The controller merges this configuration when provisioning the USG device. If there are errors in this file, the provisioning process may end up in a loop so make sure to check the logs and the alert view in the Controller. I export all USG logs to a syslog server, which is handy to check for errors. You can also check the logs locally on the USG.

Overview of the OpenVPN settings on the USG

I highly recommend to only configure the OpenVPN connection first, to ensure the VPN actually works before proceeding with anything.

The OpenVPN configuration is placed into a local file on the USG. An additional credentials file is created.

Create the folder /config/openvpn on the USG

We place two files within this directory:

  • The credentials file containing username and password
  • The client configuration file, specific to your chosen OpenVPN provider

The OpenVPN client configuration is specific to your provider. I use Giganews/VyprVPN and the settings are retrieved from their sample files. I did need to add configuration to not pull and overwrite my Gateway and routing settings.

Actually we have three files, where one is copy of the other. Since I have several configuration files, I just copy the current file over the generic one. Initially I did want to use a symbolic link, but that didn’t work as expected.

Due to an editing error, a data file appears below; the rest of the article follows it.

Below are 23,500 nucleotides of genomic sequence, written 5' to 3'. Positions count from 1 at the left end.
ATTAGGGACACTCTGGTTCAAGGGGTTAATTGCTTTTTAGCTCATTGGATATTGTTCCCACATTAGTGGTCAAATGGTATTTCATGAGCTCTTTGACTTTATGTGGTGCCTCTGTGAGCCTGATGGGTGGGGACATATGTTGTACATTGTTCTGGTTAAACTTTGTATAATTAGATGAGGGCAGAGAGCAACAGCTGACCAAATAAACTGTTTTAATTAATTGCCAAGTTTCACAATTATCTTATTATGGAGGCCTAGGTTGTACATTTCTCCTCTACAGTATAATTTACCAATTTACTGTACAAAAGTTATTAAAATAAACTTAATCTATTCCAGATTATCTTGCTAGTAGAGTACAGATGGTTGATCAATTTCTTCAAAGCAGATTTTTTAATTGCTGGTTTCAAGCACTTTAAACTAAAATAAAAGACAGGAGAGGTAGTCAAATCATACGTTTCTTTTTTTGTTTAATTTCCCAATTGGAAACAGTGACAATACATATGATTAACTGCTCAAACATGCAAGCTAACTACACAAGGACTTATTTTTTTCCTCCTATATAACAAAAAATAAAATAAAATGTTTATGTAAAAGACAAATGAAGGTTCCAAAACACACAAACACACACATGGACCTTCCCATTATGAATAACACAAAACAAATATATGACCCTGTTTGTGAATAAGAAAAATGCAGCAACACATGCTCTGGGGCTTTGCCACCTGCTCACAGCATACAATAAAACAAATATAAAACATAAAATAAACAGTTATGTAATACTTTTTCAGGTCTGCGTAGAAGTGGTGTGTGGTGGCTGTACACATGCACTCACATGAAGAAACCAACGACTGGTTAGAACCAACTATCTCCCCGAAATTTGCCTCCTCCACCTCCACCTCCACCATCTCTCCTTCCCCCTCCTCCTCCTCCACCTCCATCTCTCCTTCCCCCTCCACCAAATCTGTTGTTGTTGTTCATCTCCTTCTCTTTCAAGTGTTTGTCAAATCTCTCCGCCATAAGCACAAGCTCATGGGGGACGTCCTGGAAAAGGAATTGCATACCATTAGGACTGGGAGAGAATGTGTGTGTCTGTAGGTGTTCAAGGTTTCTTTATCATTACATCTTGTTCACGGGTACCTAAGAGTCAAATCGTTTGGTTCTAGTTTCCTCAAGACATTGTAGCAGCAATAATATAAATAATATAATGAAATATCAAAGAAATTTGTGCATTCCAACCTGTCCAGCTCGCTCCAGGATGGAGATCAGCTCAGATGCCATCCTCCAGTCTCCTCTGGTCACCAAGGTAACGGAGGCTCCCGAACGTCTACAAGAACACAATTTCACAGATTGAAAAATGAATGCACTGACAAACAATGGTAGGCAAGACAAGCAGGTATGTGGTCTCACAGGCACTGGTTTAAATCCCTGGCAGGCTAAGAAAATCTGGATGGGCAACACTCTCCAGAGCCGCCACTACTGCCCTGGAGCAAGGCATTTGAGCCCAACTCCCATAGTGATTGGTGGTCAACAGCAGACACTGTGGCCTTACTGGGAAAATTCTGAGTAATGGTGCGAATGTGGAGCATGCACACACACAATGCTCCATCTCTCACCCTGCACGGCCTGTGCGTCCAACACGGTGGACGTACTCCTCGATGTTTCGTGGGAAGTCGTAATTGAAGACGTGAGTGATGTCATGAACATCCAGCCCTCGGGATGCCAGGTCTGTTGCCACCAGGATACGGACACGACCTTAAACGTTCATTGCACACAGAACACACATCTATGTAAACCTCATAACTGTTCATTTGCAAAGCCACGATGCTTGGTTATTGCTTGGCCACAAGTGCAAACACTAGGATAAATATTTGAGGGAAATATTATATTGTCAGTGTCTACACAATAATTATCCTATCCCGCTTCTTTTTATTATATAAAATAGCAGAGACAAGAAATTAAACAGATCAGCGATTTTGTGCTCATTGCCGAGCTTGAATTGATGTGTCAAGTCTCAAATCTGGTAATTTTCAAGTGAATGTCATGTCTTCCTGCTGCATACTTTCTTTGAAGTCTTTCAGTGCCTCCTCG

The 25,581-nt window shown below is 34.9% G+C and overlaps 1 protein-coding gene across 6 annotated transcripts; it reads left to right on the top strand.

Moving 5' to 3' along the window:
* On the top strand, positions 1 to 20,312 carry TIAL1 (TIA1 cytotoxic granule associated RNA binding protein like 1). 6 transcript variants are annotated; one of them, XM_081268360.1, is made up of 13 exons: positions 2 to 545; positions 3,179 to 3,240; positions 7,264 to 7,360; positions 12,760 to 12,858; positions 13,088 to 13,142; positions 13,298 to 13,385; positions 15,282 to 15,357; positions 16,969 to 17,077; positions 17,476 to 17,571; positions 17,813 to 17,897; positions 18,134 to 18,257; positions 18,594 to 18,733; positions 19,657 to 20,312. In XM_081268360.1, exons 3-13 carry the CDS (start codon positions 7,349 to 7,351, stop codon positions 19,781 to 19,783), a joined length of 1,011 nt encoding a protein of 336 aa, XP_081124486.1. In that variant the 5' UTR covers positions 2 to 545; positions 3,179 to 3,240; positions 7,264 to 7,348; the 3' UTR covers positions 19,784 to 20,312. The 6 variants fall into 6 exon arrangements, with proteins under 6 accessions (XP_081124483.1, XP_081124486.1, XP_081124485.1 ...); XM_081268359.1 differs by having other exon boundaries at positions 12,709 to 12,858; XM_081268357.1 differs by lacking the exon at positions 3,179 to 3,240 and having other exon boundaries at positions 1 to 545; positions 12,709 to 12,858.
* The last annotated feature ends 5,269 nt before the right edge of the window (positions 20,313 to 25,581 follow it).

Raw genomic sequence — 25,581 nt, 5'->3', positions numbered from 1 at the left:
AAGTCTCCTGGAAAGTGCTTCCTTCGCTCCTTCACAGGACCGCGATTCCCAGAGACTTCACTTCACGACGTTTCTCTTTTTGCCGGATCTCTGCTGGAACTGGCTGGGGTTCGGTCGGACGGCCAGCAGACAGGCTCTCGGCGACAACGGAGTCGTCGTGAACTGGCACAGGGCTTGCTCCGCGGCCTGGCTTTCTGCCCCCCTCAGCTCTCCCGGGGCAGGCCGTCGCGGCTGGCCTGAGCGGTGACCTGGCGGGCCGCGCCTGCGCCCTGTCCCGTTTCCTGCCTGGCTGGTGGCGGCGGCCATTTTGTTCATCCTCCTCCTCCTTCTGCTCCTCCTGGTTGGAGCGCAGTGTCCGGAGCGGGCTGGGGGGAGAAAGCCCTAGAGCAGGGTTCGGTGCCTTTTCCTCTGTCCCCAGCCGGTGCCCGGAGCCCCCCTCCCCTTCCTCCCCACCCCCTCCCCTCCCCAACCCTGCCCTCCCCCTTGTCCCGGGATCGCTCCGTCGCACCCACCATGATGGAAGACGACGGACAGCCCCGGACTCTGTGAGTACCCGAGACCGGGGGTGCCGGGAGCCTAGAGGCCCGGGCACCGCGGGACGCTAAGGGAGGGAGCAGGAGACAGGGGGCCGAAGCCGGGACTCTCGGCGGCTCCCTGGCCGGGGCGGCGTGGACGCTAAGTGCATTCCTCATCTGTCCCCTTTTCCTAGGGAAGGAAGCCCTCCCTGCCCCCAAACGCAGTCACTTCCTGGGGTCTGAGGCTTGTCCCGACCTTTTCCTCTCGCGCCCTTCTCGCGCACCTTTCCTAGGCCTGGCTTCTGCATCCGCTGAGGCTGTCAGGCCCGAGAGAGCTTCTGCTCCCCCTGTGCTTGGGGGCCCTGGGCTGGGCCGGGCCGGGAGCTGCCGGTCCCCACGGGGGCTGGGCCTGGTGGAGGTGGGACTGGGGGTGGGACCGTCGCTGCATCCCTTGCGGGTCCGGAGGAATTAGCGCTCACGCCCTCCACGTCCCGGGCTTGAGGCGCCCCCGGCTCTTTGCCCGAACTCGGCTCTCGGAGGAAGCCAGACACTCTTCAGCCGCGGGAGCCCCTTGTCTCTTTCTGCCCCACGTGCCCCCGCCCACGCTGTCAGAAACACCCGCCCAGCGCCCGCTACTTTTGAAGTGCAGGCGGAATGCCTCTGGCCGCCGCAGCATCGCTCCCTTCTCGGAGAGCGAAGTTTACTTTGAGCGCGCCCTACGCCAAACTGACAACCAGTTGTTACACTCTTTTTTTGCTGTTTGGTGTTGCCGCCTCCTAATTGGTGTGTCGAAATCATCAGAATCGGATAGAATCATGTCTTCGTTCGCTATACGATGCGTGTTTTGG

Create the credentials file

Create the file /config/openvpn/password_filename. Provide you own username/password on two separate lines.

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username
password

Create the configuration file for openvpn

Create the file /config/openvpn/gateway.ovpn containing the following:

I added the route-noexec parameter in order to block the VPN from overwriting my default routes and gateway settings.

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#  _____ _         _____               
# | __|_|___ ___| | |___ _ _ _ ___
# | | | | . | .'| | | | -_| | | |_ -|
# |_____|_|_ |__,|_|___|___|_____|___|
# |___|

client
dev tun
proto udp
remote us5.vpn.giganews.com 443
resolv-retry infinite
nobind
persist-key
persist-tun
persist-remote-ip
;ca ca.vyprvpn.com.crt
tls-remote us5.vpn.giganews.com
auth-user-pass /config/openvpn/giganewsauth.txt
comp-lzo
verb 3
auth SHA256
cipher AES-256-CBC
keysize 256
tls-cipher DHE-RSA-AES256-SHA:DHE-DSS-AES256-SHA:AES256-SHA
route-noexec
#route-nopull

<ca>
-----BEGIN CERTIFICATE-----
MIIEpDCCA4ygAwIBAgIJANd2Uwt7SabsMA0GCSqGSIb3DQEBBQUAMIGSMQswCQYD
VQQGEwJLWTEUMBIGA1UECBMLR3JhbmRDYXltYW4xEzARBgNVBAcTCkdlb3JnZVRv
d24xFzAVBgNVBAoTDkdvbGRlbkZyb2ctSW5jMRowGAYDVQQDExFHb2xkZW5Gcm9n
LUluYyBDQTEjMCEGCSqGSIb3DQEJARYUYWRtaW5AZ29sZGVuZnJvZy5jb20wHhcN
MTAwNDA5MjExOTIxWhcNMjAwNDA2MjExOTIxWjCBkjELMAkGA1UEBhMCS1kxFDAS